“The summary of the whole report is that there is not a smoking gun,” Grand Haven Public Works Director Bill Hunter said. “There’s a lot of possibilities, but nothing that says (it caused it).”
City Manager Pat McGinnis said the study was sparked by some area residents who spoke at recent meetings of the city’s Planning Commission.
“Several residents showed up over the last several months suggesting there were groundwater issues related to the Grand Landing development,” he said.
In September 2013, the city commissioned the engineering firm Fishbeck, Thompson, Carr & Huber to evaluate groundwater level conditions near the north-end development in a hydrologic study.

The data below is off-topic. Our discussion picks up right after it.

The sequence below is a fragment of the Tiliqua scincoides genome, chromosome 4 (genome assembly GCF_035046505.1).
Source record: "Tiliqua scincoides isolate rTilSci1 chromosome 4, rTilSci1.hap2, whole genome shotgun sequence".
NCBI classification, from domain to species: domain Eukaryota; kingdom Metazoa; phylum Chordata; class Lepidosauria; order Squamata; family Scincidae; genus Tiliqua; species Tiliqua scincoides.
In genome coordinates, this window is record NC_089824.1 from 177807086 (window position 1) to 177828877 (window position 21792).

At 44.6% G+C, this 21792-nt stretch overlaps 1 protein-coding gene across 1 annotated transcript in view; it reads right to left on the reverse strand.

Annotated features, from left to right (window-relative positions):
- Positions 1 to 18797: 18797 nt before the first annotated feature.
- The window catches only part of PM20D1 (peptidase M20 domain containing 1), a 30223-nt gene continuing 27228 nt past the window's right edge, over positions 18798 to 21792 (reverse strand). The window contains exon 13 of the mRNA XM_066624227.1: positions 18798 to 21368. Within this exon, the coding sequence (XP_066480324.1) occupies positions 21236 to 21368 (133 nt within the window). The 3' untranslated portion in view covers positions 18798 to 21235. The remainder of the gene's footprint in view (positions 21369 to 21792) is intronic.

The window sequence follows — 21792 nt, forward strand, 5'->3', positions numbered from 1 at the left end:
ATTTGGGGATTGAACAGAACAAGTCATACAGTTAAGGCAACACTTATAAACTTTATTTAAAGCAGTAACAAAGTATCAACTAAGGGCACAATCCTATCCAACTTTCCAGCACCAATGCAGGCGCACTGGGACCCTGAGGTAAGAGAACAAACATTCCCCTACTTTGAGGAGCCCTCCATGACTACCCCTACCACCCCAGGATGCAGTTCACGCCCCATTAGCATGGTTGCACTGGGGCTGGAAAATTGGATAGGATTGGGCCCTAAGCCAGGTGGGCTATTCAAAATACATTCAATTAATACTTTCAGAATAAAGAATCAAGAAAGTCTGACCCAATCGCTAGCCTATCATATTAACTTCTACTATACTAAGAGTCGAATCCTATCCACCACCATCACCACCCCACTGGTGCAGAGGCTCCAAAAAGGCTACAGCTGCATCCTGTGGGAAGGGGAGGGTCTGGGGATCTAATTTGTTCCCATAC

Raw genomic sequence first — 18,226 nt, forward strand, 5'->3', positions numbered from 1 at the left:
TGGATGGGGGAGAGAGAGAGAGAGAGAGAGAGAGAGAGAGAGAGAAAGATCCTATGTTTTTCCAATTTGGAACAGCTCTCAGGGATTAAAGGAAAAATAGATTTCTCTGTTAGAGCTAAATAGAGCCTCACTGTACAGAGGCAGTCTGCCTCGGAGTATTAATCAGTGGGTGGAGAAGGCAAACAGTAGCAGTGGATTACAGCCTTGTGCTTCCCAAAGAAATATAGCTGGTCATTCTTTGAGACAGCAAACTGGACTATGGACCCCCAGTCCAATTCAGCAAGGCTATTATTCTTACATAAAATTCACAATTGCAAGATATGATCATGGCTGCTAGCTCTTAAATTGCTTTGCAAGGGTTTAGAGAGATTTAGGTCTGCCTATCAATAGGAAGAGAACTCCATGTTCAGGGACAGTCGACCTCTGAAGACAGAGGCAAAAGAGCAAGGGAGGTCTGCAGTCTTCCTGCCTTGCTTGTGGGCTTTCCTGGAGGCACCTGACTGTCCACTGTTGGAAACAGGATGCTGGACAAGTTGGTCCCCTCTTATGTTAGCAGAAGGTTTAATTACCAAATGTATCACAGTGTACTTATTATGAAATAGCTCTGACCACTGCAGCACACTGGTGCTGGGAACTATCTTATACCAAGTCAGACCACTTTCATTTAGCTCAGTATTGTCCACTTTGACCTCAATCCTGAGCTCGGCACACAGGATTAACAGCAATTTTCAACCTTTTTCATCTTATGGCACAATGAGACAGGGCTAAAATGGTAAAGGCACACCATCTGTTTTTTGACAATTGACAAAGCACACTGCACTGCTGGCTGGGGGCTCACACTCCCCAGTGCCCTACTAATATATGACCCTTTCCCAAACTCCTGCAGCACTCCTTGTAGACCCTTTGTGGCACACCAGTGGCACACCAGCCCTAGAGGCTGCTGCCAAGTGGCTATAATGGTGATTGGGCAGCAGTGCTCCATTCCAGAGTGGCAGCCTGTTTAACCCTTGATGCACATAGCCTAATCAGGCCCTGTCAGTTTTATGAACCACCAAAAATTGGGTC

Hunter thought the engineering firm did a great job on the study, in which they gathered existing data about water conditions and interviewed local residents. He noted that nearly 60 letters were sent to residents, with 11 people providing feedback.
The report indicates that it cannot be determined if factors other than natural variations in the rainfall and water level in the Grand River and Lake Michigan contribute to the concerns.
Of the five concerns found in the study, the paving of Adams Street and reconstructed sanitary sewer lines beneath the surface could have impacted groundwater levels in that area, partially contributing to wet basements and yard floods.
“I think that it is just naturally occurring what we’re dealing with right there,” Hunter said.
With that in mind, city officials say they don’t think any new development at the site will exasperate the problem.
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